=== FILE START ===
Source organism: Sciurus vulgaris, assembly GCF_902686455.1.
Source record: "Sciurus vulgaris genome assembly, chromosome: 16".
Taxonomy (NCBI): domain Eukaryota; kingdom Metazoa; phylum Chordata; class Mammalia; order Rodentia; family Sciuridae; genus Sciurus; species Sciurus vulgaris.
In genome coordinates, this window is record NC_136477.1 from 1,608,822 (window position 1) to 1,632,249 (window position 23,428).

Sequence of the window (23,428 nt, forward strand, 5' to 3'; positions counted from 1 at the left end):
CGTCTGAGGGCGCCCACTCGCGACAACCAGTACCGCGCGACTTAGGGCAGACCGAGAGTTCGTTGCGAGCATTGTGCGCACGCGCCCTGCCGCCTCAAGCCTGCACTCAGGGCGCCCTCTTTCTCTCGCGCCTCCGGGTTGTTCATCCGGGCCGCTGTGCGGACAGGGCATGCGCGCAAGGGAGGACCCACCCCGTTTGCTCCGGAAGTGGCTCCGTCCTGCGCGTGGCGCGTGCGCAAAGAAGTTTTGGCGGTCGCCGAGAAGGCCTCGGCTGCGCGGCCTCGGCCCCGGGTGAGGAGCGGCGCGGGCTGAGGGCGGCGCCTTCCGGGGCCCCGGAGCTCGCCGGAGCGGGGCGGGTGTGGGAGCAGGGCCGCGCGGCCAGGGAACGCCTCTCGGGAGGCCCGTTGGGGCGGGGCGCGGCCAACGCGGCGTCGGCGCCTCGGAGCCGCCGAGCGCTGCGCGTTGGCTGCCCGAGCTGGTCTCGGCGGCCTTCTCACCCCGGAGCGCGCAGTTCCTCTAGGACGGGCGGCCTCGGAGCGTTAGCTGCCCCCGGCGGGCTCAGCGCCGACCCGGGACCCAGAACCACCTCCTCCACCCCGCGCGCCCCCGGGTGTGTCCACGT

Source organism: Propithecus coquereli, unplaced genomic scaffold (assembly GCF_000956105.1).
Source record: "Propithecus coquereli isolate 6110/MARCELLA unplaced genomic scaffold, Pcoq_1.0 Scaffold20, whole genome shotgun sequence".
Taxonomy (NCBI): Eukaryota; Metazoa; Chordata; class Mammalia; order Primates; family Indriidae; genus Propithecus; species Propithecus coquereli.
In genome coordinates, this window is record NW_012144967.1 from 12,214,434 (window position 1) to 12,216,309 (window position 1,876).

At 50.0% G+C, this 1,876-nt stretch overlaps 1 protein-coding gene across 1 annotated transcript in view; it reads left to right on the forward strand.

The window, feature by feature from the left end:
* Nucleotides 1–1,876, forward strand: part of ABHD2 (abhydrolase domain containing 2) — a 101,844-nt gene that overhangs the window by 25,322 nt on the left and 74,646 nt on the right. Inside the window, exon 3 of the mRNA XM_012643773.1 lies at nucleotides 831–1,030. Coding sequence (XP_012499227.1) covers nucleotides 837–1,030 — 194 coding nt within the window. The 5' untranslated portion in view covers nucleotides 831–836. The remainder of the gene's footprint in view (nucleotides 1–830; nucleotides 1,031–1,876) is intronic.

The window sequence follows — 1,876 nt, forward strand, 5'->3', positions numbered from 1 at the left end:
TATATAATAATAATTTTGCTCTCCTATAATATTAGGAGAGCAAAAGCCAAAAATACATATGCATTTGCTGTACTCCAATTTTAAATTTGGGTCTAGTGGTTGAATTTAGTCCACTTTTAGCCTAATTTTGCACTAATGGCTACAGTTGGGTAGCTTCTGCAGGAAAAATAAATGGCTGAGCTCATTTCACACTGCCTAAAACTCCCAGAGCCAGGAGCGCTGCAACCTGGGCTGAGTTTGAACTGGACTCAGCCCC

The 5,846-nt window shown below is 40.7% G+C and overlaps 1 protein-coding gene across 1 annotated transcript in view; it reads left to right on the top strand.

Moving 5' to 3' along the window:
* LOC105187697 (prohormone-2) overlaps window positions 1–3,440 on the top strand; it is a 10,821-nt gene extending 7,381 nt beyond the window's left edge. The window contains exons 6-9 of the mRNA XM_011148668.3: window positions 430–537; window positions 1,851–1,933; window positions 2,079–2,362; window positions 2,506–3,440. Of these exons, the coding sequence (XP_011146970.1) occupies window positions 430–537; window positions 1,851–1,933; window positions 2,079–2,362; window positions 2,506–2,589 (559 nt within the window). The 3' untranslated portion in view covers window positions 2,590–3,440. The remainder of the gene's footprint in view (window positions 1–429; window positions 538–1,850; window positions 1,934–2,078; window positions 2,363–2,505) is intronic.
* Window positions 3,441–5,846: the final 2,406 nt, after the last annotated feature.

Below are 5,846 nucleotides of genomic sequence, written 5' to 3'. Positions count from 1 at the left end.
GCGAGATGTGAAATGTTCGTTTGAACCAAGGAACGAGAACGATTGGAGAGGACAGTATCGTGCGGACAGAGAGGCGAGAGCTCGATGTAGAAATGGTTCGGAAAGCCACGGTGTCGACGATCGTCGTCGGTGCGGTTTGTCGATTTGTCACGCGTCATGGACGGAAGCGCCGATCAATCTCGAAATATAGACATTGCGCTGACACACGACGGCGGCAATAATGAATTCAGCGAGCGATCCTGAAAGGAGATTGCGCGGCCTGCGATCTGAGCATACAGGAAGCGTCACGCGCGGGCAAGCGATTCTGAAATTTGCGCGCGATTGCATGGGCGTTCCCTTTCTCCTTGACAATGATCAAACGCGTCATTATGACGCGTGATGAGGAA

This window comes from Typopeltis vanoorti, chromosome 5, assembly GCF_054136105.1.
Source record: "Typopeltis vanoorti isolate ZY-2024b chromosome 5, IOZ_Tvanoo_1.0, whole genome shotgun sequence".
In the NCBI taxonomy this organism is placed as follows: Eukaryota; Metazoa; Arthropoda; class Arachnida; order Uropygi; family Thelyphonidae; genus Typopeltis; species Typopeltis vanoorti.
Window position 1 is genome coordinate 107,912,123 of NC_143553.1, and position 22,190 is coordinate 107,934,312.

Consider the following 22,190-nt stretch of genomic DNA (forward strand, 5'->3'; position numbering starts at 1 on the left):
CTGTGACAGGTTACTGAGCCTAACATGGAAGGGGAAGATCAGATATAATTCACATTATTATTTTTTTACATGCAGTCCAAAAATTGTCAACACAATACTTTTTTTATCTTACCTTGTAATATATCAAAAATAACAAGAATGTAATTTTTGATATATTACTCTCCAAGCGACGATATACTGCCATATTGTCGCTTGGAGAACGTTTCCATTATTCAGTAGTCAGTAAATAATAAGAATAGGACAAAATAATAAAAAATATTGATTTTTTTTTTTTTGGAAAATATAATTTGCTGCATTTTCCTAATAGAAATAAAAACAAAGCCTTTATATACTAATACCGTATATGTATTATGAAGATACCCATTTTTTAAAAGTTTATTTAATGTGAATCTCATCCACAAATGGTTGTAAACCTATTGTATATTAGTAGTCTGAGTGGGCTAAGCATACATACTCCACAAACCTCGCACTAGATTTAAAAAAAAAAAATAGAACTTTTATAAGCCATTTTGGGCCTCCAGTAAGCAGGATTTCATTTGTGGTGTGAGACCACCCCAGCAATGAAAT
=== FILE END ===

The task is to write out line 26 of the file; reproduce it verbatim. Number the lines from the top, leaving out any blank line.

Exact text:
Consider the following 22,190-nt stretch of genomic DNA (forward strand, 5'->3'; position numbering starts at 1 on the left):